Lively, entertaining reviews of, and essays on, old and newer films and everything relating to them, written by professional author William Schoell.
Tuesday, January 8, 2008
ALL THIS AND HEAVEN TOO
ALL THIS AND HEAVEN TOO (1940). Director: Anatol Litvak. NOTE: Important plot details are discussed in this review.
In 19th century France, a young woman, Henriette (Bette Davis) becomes governess to the four children of the Duke Theo (Charles Boyer) and Duchess Frances (Barbara O'Neil) de Praslin. Frances is a neurotic woman who lacks the maternal instincts of Henriette, and her condition is worsened by her deepening suspicion that Henriette is trying to usurp her place in the affections of both children and husband. Henriette and Theo do fall in love, but their relationship never becomes intimate. This does not stop Frances from hating her rival with a passion matched only by Theo's hatred of his wife.
Rachel Field based the novel upon which the film was based on a true story, making Henriette (to whom she was related) completely innocent, which was probably not true in real life. Casey Robinson's screenplay makes both Duke and Duchess so one-dimensional that it's hard to figure out the true reasons for why their marriage went so wrong and how much Theo contributed to his wife's emotional distress. Theo is supposed to be so noble, but is only -- in essence-- a gigolo who married Frances for her father's money. Frances is made almost entirely hateful so that the audience will be on Theo's side when he commits a frightful act late in the picture.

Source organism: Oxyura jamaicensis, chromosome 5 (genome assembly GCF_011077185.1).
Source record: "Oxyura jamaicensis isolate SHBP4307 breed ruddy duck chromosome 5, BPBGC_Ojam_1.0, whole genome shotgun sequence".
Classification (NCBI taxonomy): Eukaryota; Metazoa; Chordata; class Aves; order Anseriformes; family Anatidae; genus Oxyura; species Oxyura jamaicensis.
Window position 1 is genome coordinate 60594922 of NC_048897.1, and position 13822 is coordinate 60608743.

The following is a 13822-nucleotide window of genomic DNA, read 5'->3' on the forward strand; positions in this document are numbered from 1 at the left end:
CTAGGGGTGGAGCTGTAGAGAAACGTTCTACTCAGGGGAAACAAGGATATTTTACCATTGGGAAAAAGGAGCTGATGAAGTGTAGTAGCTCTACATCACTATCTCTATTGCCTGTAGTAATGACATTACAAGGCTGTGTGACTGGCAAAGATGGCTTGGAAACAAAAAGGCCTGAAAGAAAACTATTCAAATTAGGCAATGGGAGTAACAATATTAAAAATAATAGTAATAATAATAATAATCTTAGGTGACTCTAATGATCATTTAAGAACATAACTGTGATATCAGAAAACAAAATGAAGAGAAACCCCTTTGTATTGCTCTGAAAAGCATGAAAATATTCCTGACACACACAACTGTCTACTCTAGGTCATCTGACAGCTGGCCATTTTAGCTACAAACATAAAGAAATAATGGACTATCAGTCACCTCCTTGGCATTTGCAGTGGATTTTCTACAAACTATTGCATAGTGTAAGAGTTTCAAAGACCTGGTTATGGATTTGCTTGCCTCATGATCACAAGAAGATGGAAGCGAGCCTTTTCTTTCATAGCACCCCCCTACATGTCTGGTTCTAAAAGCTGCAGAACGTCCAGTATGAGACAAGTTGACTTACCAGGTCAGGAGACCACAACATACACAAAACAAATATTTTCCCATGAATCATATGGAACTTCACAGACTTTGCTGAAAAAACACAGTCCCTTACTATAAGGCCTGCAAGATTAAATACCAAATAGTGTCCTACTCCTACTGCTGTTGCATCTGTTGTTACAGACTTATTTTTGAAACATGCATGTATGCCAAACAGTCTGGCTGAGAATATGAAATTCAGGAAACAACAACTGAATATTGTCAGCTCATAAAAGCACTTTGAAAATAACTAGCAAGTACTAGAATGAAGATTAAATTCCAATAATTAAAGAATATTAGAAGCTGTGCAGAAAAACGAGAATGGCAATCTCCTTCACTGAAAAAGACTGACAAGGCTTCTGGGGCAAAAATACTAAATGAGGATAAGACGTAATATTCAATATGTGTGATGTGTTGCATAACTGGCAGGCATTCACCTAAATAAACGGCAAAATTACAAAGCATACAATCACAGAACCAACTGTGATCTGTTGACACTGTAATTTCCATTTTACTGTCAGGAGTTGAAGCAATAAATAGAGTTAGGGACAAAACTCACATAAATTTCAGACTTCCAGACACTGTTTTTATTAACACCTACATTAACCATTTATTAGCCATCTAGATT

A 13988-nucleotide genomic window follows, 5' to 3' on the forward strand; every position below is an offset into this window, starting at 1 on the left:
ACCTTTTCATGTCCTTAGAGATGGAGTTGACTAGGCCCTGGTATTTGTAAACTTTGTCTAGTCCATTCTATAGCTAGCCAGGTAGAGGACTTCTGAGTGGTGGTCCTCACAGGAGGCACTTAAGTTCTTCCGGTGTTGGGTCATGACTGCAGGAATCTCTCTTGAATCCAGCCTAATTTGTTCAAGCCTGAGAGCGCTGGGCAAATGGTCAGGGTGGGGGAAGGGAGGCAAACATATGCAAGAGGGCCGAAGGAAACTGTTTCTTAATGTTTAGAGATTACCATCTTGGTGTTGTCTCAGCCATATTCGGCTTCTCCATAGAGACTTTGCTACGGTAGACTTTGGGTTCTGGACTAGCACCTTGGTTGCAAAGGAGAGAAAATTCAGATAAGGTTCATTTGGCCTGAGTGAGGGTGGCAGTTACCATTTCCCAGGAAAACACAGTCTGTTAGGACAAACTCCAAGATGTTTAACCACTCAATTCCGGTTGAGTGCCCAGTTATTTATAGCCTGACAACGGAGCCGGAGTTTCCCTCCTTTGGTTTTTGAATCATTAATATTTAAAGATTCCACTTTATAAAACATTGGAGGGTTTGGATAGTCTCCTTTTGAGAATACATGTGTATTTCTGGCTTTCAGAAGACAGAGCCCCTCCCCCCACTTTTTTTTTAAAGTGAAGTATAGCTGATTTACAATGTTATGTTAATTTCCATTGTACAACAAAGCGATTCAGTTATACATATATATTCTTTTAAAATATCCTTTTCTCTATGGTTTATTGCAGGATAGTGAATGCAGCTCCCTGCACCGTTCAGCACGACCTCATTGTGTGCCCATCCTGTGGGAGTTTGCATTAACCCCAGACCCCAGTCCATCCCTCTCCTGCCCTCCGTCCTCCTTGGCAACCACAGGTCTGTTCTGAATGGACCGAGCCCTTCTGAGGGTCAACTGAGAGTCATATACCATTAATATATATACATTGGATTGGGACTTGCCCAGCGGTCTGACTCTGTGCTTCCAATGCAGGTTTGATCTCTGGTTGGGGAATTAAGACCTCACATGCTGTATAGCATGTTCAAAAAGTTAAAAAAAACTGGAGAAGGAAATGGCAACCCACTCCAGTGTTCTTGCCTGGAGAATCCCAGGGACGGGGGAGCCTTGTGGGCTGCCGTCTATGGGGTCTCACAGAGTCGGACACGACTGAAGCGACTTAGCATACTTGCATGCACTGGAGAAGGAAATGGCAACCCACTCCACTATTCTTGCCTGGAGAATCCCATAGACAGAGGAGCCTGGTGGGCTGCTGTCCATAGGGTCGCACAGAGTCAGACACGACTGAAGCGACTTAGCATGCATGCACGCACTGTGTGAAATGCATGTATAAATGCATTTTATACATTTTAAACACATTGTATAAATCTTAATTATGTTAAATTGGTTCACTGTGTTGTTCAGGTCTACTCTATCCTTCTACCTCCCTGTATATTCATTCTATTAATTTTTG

Despite these unsatisfactory aspects, All This and Heaven Too is an entertaining, well-made film for the most part, and moves quickly for nearly two and a half hours. Bette Davis offers one of her loveliest, most subdued portrayals, and wisely doesn't try to compete with an excellent Barbara O'Neil for histrionics. (O'Neil sort of out-Bettes Bette.) Boyer is good, but during his big love scene with Davis he merely seems to be woodenly reciting lines -- where is the passion generated by Davis? Jeffrey Lynn does a nice job as a kind minister who offers Davis salvation -- and romance (and he's younger and better-looking than Boyer, wouldn't you know it? Only in Hollywood!) The movie is drenched in acceptable Max Steiner romantic music, and Ernest Haller's photography is good but not especially striking. There are a host of fine supporting players in the film, and little Richard Nichols nearly steals the show as the adorable youngster, Reynald. If you can watch the scene when the kid lies sick in his bed, near death, without getting a lump in your throat you're way tougher than I am.
Verdict: Interesting version of historical incidents. ***.